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Roman Catholics of west coast of India have Brahmin lineages: CCMB Study

V Rishi Kumar Hyderabad | Updated on August 27, 2021

The study provides information on the genetic history of the Roman Catholic populations in India

The Roman Catholics of Goa-- Kumta and Mangalore regions, are the remnants of very early lineages of Brahmin community of India, majorly with Indo-European-specific genetic composition, according to a study conducted by the Centre for Cellular and Molecular Biology (CCMB)

The study throws vital light on the genetic history of the Roman Catholic populations of West Coast India.

“This multi-disciplinary study, using history, anthropology and genetics information, has helped us in understanding the population history of Roman Catholics from one of the most diverse and multicultural region of our country,” said Dr. Vinay K Nandikoori, Director, CCMB, Hyderabad.

The west coast of India harbours a rich diversity of various ethno-linguistic human population groups. The Roman Catholic is one such distinct group, whose origin is much debated. Some historians and anthropologists relate them to ancient group of Gaud Saraswat. Others believe they are members of the Jews Lost Tribes in the first century migration to India.

Till date, no genetic study was done on this group to infer their origin and genetic history.

The first high throughput study was conducted by Dr Kumarasamy Thangaraj, Chief Scientist, CSIR-Centre for Cellular and Molecular Biology (CCMB) & Director, Centre for DNA Fingerprinting and Diagnostics, Hyderabad and Dr. Niraj Rai, Senior Scientist, DST-Birbal Sahni Institute of Palaeosciences (BSIP), Lucknow.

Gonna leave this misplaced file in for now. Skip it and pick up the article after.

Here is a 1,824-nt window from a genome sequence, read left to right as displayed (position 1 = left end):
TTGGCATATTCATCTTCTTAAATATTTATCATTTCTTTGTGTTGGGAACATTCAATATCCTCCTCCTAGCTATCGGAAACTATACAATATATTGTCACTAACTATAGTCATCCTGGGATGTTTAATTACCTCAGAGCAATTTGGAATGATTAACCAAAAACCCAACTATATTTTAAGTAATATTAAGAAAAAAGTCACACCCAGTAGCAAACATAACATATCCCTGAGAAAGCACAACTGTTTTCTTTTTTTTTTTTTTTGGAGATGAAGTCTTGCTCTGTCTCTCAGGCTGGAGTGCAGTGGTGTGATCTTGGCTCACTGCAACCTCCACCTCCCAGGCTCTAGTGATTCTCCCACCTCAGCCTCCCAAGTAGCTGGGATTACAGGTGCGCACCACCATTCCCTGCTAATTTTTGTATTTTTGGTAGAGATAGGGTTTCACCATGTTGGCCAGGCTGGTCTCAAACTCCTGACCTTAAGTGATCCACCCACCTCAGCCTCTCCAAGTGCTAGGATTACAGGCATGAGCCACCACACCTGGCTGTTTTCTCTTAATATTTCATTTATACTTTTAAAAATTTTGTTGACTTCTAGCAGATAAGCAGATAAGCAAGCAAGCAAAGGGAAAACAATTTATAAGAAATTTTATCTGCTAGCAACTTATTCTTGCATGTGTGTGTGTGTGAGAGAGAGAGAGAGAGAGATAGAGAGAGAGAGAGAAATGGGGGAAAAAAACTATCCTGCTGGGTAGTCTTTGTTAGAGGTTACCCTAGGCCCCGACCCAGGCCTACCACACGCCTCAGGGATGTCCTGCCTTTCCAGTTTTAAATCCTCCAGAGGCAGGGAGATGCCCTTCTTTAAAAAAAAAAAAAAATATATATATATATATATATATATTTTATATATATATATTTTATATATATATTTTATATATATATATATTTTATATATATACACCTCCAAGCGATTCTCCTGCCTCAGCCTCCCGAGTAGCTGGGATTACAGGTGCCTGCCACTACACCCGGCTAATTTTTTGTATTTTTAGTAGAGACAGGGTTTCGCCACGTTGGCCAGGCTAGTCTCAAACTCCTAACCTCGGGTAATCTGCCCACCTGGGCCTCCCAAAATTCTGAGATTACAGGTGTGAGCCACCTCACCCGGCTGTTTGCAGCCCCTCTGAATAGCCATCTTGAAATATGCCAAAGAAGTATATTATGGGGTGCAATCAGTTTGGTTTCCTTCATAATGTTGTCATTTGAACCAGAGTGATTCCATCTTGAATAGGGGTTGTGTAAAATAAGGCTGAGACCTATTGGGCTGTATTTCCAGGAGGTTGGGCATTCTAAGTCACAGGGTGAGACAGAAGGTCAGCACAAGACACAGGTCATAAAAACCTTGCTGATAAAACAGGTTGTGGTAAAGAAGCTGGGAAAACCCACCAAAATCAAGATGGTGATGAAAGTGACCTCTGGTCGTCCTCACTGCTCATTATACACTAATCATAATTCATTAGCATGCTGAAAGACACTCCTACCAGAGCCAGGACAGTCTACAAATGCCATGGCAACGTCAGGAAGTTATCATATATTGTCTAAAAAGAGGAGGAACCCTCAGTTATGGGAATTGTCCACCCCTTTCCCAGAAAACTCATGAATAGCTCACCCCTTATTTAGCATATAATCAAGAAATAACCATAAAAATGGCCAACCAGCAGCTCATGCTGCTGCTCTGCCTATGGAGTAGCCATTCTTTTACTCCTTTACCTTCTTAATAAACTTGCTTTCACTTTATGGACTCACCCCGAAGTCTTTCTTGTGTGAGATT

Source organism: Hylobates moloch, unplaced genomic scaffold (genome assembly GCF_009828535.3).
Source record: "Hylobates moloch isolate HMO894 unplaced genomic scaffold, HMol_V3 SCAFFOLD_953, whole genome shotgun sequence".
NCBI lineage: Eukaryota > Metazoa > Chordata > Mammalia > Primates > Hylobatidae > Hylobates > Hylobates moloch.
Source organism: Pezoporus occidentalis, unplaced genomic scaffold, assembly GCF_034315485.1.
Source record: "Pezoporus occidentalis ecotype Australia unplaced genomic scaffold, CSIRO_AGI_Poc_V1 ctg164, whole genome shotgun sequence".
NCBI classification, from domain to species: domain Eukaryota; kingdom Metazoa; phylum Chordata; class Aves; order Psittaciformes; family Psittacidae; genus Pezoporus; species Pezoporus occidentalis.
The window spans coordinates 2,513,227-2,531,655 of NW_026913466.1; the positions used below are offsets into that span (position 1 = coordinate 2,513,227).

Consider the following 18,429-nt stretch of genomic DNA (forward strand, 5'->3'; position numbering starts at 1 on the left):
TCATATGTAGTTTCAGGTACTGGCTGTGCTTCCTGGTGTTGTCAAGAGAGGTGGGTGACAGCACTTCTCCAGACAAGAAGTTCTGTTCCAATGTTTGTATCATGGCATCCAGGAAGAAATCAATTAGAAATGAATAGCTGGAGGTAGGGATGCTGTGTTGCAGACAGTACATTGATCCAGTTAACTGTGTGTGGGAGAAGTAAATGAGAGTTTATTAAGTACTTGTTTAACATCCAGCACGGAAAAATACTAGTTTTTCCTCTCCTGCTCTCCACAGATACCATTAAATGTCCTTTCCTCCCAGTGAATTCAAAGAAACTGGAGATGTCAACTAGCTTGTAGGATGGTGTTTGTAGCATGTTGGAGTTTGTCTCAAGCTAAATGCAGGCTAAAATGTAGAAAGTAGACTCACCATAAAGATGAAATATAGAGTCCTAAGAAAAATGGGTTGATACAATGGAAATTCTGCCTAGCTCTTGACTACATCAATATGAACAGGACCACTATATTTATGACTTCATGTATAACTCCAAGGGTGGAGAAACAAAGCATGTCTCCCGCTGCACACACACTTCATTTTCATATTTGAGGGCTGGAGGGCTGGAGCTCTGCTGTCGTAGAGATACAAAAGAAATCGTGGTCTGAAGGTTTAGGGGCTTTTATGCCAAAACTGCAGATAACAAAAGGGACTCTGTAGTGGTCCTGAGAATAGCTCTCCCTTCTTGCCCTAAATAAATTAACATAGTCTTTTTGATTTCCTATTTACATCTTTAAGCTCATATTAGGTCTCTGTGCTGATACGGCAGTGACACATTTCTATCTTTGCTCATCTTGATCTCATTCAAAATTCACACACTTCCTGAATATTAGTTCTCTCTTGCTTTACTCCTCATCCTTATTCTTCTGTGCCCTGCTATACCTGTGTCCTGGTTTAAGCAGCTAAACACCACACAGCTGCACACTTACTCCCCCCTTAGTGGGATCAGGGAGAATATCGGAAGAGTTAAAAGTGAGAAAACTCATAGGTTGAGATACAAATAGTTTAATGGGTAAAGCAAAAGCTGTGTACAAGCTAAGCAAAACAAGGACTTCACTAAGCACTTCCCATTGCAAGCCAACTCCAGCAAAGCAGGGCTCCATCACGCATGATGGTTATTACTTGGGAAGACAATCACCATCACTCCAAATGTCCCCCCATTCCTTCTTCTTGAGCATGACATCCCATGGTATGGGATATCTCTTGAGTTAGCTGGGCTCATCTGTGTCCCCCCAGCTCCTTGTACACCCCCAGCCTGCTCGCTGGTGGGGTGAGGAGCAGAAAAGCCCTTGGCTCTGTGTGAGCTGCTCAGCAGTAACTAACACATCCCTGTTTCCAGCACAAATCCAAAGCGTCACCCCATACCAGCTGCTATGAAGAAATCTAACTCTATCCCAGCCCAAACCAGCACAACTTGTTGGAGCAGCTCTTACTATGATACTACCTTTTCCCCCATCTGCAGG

Researchers analysed DNA of 110 individuals from Roman Catholic community of Goa-- Kumta and Mangalore. They compared the genetic information of the Roman Catholic group with previously published DNA data from India and West Eurasia. They put this information alongside archaeological, linguistic, and historical records. All of these helped the researchers fill in many of the key details about the demographic changes and history of the Roman Catholic population of South West of India since the Iron Age (until around 2,500 years ago), and how they relate to the contemporary Indian population.

It found that consequences of Portuguese inquisition in Goa on the population history of Roman Catholics. They also found some indication of Jewish component. This finding has been published in “Human Genetics” on August 23.

“Our genetic study revealed that majority of the Roman Catholics are genetically close to an early lineage of Gaur Saraswat community,” Dr. Kumarasamy Thangaraj, senior author of the study, said in a statement.

He further added, “More than 40 percent of their paternally inherited Y chromosomes can be grouped under R1a haplogroup. Such a genetic signal is prevalent among populations of north India, middle East and Europe, and unique to this population in Konkan region.”

“This study strongly suggests profound cultural transformations in ancient South West of India. This has mostly happened due to continuous migration and mixing events since last 2500 years,” according to Dr. Niraj Rai, co- corresponding author of the paper.

“The origins of many population groups in India like the Jews and Parsis are not well-understood. These are gradually unfolding with advances in modern and ancient population genetics. Roman Catholics is one of them with much debated history of origin based on inferences of anthropologists and historians,”said Lomous Kumar, first author of the paper.

The other institutes involved in this study are Mangalore University, Canadian Institute for Jewish Research, and Institute of Advanced Materials, Sweden.

Published on August 27, 2021

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